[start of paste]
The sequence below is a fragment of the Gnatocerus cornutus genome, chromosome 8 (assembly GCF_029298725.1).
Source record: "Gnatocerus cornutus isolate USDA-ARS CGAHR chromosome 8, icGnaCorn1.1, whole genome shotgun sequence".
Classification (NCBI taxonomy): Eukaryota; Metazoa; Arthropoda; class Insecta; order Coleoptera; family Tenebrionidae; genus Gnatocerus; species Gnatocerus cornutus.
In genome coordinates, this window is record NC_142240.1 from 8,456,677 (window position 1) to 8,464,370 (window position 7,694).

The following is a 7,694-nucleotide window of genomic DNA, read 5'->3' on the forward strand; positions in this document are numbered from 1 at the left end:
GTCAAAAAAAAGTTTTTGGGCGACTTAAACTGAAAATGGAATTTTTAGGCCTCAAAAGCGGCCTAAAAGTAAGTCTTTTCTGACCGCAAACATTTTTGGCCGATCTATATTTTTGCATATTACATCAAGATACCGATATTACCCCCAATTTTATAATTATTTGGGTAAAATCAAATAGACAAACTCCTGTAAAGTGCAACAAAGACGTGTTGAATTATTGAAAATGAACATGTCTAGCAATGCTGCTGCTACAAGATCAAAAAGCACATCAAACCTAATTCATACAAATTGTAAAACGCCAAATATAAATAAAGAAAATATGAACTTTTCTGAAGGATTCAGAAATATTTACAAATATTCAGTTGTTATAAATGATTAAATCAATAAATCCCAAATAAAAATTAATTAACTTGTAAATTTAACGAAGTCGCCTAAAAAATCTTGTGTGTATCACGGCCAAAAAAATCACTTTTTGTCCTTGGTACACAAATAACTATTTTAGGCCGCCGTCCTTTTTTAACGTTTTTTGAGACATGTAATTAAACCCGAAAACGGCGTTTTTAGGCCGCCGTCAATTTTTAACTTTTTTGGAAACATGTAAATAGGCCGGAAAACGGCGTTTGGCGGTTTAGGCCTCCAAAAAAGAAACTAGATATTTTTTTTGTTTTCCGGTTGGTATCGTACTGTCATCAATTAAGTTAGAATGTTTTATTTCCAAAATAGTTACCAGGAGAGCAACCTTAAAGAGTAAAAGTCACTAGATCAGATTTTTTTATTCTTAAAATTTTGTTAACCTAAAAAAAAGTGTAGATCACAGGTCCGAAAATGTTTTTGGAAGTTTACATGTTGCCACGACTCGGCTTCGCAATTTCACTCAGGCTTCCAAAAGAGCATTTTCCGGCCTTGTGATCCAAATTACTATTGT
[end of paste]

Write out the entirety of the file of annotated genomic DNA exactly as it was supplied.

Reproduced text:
The sequence below is a fragment of the Gnatocerus cornutus genome, chromosome 8 (assembly GCF_029298725.1).
Source record: "Gnatocerus cornutus isolate USDA-ARS CGAHR chromosome 8, icGnaCorn1.1, whole genome shotgun sequence".
Classification (NCBI taxonomy): Eukaryota; Metazoa; Arthropoda; class Insecta; order Coleoptera; family Tenebrionidae; genus Gnatocerus; species Gnatocerus cornutus.
In genome coordinates, this window is record NC_142240.1 from 8,456,677 (window position 1) to 8,464,370 (window position 7,694).

The following is a 7,694-nucleotide window of genomic DNA, read 5'->3' on the forward strand; positions in this document are numbered from 1 at the left end:
GTCAAAAAAAAGTTTTTGGGCGACTTAAACTGAAAATGGAATTTTTAGGCCTCAAAAGCGGCCTAAAAGTAAGTCTTTTCTGACCGCAAACATTTTTGGCCGATCTATATTTTTGCATATTACATCAAGATACCGATATTACCCCCAATTTTATAATTATTTGGGTAAAATCAAATAGACAAACTCCTGTAAAGTGCAACAAAGACGTGTTGAATTATTGAAAATGAACATGTCTAGCAATGCTGCTGCTACAAGATCAAAAAGCACATCAAACCTAATTCATACAAATTGTAAAACGCCAAATATAAATAAAGAAAATATGAACTTTTCTGAAGGATTCAGAAATATTTACAAATATTCAGTTGTTATAAATGATTAAATCAATAAATCCCAAATAAAAATTAATTAACTTGTAAATTTAACGAAGTCGCCTAAAAAATCTTGTGTGTATCACGGCCAAAAAAATCACTTTTTGTCCTTGGTACACAAATAACTATTTTAGGCCGCCGTCCTTTTTTAACGTTTTTTGAGACATGTAATTAAACCCGAAAACGGCGTTTTTAGGCCGCCGTCAATTTTTAACTTTTTTGGAAACATGTAAATAGGCCGGAAAACGGCGTTTGGCGGTTTAGGCCTCCAAAAAAGAAACTAGATATTTTTTTTGTTTTCCGGTTGGTATCGTACTGTCATCAATTAAGTTAGAATGTTTTATTTCCAAAATAGTTACCAGGAGAGCAACCTTAAAGAGTAAAAGTCACTAGATCAGATTTTTTTATTCTTAAAATTTTGTTAACCTAAAAAAAAGTGTAGATCACAGGTCCGAAAATGTTTTTGGAAGTTTACATGTTGCCACGACTCGGCTTCGCAATTTCACTCAGGCTTCCAAAAGAGCATTTTCCGGCCTTGTGATCCAAATTACTATTGT